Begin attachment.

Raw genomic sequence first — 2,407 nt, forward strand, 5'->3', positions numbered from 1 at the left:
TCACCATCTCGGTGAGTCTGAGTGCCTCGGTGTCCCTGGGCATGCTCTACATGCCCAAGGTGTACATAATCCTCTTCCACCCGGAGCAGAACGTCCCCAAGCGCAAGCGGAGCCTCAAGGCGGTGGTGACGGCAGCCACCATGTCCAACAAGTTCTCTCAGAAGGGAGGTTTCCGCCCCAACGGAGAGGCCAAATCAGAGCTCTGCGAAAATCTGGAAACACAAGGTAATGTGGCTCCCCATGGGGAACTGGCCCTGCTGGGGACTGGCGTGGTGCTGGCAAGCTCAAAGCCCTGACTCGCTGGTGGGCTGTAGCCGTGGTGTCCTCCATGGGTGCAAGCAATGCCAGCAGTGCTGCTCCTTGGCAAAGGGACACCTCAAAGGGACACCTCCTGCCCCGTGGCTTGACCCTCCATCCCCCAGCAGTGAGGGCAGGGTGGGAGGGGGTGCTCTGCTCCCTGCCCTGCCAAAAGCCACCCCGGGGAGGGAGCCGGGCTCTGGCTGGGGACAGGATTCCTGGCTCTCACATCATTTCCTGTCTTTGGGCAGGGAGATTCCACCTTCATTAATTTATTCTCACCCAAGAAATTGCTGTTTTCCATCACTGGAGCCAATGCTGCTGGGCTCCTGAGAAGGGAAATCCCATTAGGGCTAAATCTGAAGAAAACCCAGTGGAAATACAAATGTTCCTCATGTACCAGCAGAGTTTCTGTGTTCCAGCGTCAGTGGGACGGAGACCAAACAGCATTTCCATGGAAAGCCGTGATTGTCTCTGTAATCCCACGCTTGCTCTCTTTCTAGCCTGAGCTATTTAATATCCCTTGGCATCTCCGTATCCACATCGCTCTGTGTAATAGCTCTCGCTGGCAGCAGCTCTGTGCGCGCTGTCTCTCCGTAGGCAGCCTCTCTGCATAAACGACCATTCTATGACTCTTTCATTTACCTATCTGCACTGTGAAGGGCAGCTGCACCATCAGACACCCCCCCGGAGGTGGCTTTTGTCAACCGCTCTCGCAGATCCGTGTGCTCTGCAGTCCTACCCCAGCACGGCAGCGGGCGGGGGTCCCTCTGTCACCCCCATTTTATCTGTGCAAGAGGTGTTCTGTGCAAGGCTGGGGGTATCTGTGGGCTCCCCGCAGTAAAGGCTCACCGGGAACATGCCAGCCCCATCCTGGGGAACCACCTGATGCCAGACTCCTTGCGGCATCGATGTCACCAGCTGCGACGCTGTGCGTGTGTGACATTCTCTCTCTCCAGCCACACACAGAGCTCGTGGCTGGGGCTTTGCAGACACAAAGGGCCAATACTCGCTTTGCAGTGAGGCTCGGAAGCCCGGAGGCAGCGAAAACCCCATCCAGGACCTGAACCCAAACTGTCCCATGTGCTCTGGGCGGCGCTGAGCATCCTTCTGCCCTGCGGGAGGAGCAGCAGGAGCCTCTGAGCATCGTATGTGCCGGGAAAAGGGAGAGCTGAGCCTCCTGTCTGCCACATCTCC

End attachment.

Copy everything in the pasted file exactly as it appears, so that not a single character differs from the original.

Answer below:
Raw genomic sequence first — 2,407 nt, forward strand, 5'->3', positions numbered from 1 at the left:
TCACCATCTCGGTGAGTCTGAGTGCCTCGGTGTCCCTGGGCATGCTCTACATGCCCAAGGTGTACATAATCCTCTTCCACCCGGAGCAGAACGTCCCCAAGCGCAAGCGGAGCCTCAAGGCGGTGGTGACGGCAGCCACCATGTCCAACAAGTTCTCTCAGAAGGGAGGTTTCCGCCCCAACGGAGAGGCCAAATCAGAGCTCTGCGAAAATCTGGAAACACAAGGTAATGTGGCTCCCCATGGGGAACTGGCCCTGCTGGGGACTGGCGTGGTGCTGGCAAGCTCAAAGCCCTGACTCGCTGGTGGGCTGTAGCCGTGGTGTCCTCCATGGGTGCAAGCAATGCCAGCAGTGCTGCTCCTTGGCAAAGGGACACCTCAAAGGGACACCTCCTGCCCCGTGGCTTGACCCTCCATCCCCCAGCAGTGAGGGCAGGGTGGGAGGGGGTGCTCTGCTCCCTGCCCTGCCAAAAGCCACCCCGGGGAGGGAGCCGGGCTCTGGCTGGGGACAGGATTCCTGGCTCTCACATCATTTCCTGTCTTTGGGCAGGGAGATTCCACCTTCATTAATTTATTCTCACCCAAGAAATTGCTGTTTTCCATCACTGGAGCCAATGCTGCTGGGCTCCTGAGAAGGGAAATCCCATTAGGGCTAAATCTGAAGAAAACCCAGTGGAAATACAAATGTTCCTCATGTACCAGCAGAGTTTCTGTGTTCCAGCGTCAGTGGGACGGAGACCAAACAGCATTTCCATGGAAAGCCGTGATTGTCTCTGTAATCCCACGCTTGCTCTCTTTCTAGCCTGAGCTATTTAATATCCCTTGGCATCTCCGTATCCACATCGCTCTGTGTAATAGCTCTCGCTGGCAGCAGCTCTGTGCGCGCTGTCTCTCCGTAGGCAGCCTCTCTGCATAAACGACCATTCTATGACTCTTTCATTTACCTATCTGCACTGTGAAGGGCAGCTGCACCATCAGACACCCCCCCGGAGGTGGCTTTTGTCAACCGCTCTCGCAGATCCGTGTGCTCTGCAGTCCTACCCCAGCACGGCAGCGGGCGGGGGTCCCTCTGTCACCCCCATTTTATCTGTGCAAGAGGTGTTCTGTGCAAGGCTGGGGGTATCTGTGGGCTCCCCGCAGTAAAGGCTCACCGGGAACATGCCAGCCCCATCCTGGGGAACCACCTGATGCCAGACTCCTTGCGGCATCGATGTCACCAGCTGCGACGCTGTGCGTGTGTGACATTCTCTCTCTCCAGCCACACACAGAGCTCGTGGCTGGGGCTTTGCAGACACAAAGGGCCAATACTCGCTTTGCAGTGAGGCTCGGAAGCCCGGAGGCAGCGAAAACCCCATCCAGGACCTGAACCCAAACTGTCCCATGTGCTCTGGGCGGCGCTGAGCATCCTTCTGCCCTGCGGGAGGAGCAGCAGGAGCCTCTGAGCATCGTATGTGCCGGGAAAAGGGAGAGCTGAGCCTCCTGTCTGCCACATCTCC